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Career Definition of Transplant Nurses
As a transplant nurse, you will usually work in a hospital, clinic, or other medical facility. You will likely serve as a part of an integrated team that provides treatment services to transplant recipients. In this career, you may work in one of several roles: coordinating transplant services, working in a surgical setting providing pre-transplant care, or working in a clinic that provides post-op, follow-up care to patients.
General job duties for a transplant nurse can include performing physical assessments of patients, helping create long-term treatment plans for patients, evaluating diagnostic test results, and prescribing medications. You may be tasked with informing patients and their caregivers about their transplant and treatment, such as the admission/surgical process, medications, and how to look for signs of infection. You may be responsible for ensuring patient information is entered accurately for reporting purposes. You will also be tasked with notifying the treating physician of complications or issues.
|Educational Requirements||Bachelor's Degree|
|Job Skills||Compassion, excellent interpersonal communication skills, strong leadership abilities, and an ability to work well under pressure|
|Median Annual Salary (2018)*||$87,938 (Transplant Nurse Coordinator)|
|Job Outlook (2016-2026)**||15% (Registered Nurses)|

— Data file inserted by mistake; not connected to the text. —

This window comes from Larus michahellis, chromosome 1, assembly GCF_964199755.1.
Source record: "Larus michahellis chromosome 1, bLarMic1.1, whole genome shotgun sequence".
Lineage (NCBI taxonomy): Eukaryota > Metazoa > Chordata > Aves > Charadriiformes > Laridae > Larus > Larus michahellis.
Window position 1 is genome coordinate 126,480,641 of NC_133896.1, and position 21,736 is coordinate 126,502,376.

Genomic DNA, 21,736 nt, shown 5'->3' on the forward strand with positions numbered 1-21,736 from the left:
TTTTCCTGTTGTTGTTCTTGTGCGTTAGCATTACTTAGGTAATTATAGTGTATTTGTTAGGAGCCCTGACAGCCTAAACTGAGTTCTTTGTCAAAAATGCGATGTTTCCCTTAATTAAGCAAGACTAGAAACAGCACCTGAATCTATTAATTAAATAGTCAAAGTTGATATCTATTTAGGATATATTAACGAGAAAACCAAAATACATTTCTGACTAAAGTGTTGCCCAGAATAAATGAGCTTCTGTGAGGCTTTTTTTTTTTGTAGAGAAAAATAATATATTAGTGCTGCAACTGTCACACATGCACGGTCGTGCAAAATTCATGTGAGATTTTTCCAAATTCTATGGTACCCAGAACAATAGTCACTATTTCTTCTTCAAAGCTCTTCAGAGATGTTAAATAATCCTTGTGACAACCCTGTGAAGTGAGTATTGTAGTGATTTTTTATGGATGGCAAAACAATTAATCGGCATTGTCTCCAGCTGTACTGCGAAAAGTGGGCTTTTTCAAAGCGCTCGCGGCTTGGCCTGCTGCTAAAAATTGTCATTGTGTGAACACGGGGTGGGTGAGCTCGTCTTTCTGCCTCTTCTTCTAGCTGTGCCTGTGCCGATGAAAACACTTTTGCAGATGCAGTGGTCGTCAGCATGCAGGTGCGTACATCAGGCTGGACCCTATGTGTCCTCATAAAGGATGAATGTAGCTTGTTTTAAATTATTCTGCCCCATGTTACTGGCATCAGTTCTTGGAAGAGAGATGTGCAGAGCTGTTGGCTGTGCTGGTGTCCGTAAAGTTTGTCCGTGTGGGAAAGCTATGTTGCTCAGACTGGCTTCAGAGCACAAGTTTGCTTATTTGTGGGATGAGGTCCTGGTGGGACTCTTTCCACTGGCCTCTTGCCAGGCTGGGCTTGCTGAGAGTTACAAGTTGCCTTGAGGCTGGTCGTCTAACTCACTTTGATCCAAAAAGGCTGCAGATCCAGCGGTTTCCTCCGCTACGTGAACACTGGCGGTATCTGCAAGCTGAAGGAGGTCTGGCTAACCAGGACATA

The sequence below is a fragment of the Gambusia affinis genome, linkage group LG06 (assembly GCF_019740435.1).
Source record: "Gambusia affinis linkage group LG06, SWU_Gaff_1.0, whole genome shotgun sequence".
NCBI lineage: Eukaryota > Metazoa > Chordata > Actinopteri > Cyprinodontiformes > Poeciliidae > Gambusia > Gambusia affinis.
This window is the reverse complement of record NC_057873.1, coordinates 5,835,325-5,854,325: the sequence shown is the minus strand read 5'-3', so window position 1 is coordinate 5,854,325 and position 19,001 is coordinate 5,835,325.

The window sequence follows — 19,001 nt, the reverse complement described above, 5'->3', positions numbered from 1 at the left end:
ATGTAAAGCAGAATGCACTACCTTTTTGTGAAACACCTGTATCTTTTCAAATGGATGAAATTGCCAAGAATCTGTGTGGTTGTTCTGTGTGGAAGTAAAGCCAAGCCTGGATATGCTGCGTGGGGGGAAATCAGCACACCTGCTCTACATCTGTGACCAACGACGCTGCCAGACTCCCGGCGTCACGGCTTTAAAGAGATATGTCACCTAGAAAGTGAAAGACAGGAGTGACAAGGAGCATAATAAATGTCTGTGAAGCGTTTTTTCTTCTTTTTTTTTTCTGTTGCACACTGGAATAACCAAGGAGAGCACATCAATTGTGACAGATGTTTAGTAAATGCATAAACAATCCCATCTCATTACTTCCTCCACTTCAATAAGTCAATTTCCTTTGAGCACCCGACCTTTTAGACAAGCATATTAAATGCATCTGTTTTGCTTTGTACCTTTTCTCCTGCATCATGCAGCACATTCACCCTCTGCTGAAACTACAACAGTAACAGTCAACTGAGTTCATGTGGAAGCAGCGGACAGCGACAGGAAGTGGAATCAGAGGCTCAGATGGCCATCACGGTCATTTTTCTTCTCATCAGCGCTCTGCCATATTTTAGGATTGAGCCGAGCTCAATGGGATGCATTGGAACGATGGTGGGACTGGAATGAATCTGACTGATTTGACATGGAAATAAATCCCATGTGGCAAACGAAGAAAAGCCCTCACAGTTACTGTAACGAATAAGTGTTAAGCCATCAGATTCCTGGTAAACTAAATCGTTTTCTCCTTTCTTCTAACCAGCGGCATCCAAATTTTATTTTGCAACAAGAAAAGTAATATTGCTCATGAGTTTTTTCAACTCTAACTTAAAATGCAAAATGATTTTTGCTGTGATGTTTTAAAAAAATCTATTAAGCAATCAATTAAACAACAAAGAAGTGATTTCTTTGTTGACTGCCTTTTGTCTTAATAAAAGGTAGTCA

Sources: *Salary.com, **U.S. Bureau of Labor Statistics (BLS)
In order to work as a transplant nurse, you will need to complete a Bachelor of Science in Nursing program. You will also need to become a registered nurse in your state of practice. This consists of passing the National Council Licensure examination, as well as meeting specific state requirements, such as a criminal background check.
A sense of compassion is one of the foremost skills you should possess as a transplant nurse. You will be treating patients whose quality of life has been impacted, some severely, while on the organ transplant list. Excellent interpersonal skills are crucial for working with patients and their families, from explaining treatment to providing emotional support. You should have strong leadership skills, especially if you are tasked with managing a team. You will also need an ability to work well under pressure and be able to make decisions during critical moments.
Career Outlook and Salary
As of March 2018, the career site Salary.com lists a median annual salary of $87,938 for the role of a transplant nurse coordinator. When it comes to job growth, there is not a specific category for transplant nurses under the U.S. Bureau of Labor Statistics (BLS). However, the BLS does have a category for registered nurses. That career is estimated to have a 15% job growth during 2016-2026, which is much faster than the average.
If you are considering working as a transplant nurse, then you will need compassion and the ability to work well under pressure. Many positions in healthcare require those same skills, including a critical care transport nurse and a certified nurse anesthetist.